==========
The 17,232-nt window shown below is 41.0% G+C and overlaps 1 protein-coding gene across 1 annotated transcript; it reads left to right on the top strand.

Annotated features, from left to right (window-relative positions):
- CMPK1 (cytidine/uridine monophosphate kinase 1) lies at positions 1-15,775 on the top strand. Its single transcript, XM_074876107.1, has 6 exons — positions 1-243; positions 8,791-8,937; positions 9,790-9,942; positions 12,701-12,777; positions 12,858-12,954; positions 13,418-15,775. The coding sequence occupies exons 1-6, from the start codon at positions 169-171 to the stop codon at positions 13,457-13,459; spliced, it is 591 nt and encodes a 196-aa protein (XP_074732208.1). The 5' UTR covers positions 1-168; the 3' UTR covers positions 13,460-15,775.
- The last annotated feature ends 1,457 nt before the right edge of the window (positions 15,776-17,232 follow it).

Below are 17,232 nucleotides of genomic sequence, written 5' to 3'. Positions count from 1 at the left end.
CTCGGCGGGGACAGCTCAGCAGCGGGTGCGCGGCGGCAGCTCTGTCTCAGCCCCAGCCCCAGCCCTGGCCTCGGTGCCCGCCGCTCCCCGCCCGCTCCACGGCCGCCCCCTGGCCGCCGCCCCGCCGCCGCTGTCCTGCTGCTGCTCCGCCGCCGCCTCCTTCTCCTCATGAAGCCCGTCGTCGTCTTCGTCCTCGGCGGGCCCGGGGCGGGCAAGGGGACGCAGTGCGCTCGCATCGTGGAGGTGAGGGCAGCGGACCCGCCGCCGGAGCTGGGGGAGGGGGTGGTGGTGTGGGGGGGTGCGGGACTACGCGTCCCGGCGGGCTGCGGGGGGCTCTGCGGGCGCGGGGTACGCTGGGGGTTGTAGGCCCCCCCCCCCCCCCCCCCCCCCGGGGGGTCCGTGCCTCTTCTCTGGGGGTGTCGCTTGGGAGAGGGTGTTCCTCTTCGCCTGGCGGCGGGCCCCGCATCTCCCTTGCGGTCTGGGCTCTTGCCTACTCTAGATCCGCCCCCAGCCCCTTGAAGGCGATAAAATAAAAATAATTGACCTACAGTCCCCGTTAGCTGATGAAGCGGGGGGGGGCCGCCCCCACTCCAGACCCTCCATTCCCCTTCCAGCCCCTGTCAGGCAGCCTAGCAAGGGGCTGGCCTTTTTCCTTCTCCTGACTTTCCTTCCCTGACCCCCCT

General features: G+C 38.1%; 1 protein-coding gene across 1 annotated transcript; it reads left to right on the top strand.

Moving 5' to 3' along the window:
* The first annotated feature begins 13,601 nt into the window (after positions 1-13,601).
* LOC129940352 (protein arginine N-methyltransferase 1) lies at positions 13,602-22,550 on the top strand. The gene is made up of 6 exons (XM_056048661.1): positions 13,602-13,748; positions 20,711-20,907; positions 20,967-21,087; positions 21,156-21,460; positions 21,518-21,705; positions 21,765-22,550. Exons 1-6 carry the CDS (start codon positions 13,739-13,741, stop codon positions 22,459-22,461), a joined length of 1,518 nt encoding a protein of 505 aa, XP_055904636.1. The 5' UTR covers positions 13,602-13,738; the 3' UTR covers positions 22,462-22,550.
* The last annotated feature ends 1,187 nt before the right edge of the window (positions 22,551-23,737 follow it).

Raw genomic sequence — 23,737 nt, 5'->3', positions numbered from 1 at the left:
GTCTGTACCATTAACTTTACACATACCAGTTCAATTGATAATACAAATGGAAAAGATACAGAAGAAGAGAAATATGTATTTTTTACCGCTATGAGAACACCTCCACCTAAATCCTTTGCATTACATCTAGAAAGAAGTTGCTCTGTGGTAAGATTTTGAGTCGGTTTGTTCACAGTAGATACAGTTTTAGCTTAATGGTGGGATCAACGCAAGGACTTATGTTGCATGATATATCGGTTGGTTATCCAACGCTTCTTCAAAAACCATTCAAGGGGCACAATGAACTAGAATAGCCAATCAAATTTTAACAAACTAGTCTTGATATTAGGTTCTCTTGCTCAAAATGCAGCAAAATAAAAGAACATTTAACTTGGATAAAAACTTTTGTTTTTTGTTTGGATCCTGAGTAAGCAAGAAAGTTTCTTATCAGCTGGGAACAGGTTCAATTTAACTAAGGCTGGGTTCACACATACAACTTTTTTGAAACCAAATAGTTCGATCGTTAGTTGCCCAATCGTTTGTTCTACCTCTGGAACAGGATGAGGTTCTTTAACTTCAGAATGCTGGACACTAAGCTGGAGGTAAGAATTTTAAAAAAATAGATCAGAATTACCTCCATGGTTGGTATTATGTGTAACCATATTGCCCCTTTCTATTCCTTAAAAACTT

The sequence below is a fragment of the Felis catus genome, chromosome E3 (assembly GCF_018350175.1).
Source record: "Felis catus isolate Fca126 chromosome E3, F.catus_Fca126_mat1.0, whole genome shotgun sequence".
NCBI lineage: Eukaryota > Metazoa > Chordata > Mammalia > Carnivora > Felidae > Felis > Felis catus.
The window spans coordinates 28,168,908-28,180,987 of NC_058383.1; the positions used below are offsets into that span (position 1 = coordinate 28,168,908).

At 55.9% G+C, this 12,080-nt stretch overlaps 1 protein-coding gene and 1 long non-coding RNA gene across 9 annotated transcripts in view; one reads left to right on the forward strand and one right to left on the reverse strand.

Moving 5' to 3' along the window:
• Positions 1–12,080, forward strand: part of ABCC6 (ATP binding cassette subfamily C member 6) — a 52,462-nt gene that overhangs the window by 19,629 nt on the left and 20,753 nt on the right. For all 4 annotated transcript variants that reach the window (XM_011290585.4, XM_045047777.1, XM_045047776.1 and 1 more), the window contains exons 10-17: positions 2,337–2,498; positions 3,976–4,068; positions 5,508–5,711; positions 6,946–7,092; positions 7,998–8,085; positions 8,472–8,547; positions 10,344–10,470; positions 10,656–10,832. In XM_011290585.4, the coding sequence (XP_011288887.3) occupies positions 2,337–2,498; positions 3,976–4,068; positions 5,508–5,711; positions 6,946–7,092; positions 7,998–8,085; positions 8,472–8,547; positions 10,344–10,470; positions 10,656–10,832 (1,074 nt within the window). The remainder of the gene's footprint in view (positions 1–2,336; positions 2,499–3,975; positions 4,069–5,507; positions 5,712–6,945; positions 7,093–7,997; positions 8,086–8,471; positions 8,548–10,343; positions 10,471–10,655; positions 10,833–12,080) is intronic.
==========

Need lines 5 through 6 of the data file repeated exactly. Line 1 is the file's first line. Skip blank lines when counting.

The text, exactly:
Below are 17,232 nucleotides of genomic sequence, written 5' to 3'. Positions count from 1 at the left end.
CTCGGCGGGGACAGCTCAGCAGCGGGTGCGCGGCGGCAGCTCTGTCTCAGCCCCAGCCCCAGCCCTGGCCTCGGTGCCCGCCGCTCCCCGCCCGCTCCACGGCCGCCCCCTGGCCGCCGCCCCGCCGCCGCTGTCCTGCTGCTGCTCCGCCGCCGCCTCCTTCTCCTCATGAAGCCCGTCGTCGTCTTCGTCCTCGGCGGGCCCGGGGCGGGCAAGGGGACGCAGTGCGCTCGCATCGTGGAGGTGAGGGCAGCGGACCCGCCGCCGGAGCTGGGGGAGGGGGTGGTGGTGTGGGGGGGTGCGGGACTACGCGTCCCGGCGGGCTGCGGGGGGCTCTGCGGGCGCGGGGTACGCTGGGGGTTGTAGGCCCCCCCCCCCCCCCCCCCCCCCGGGGGGTCCGTGCCTCTTCTCTGGGGGTGTCGCTTGGGAGAGGGTGTTCCTCTTCGCCTGGCGGCGGGCCCCGCATCTCCCTTGCGGTCTGGGCTCTTGCCTACTCTAGATCCGCCCCCAGCCCCTTGAAGGCGATAAAATAAAAATAATTGACCTACAGTCCCCGTTAGCTGATGAAGCGGGGGGGGGCCGCCCCCACTCCAGACCCTCCATTCCCCTTCCAGCCCCTGTCAGGCAGCCTAGCAAGGGGCTGGCCTTTTTCCTTCTCCTGACTTTCCTTCCCTGACCCCCCT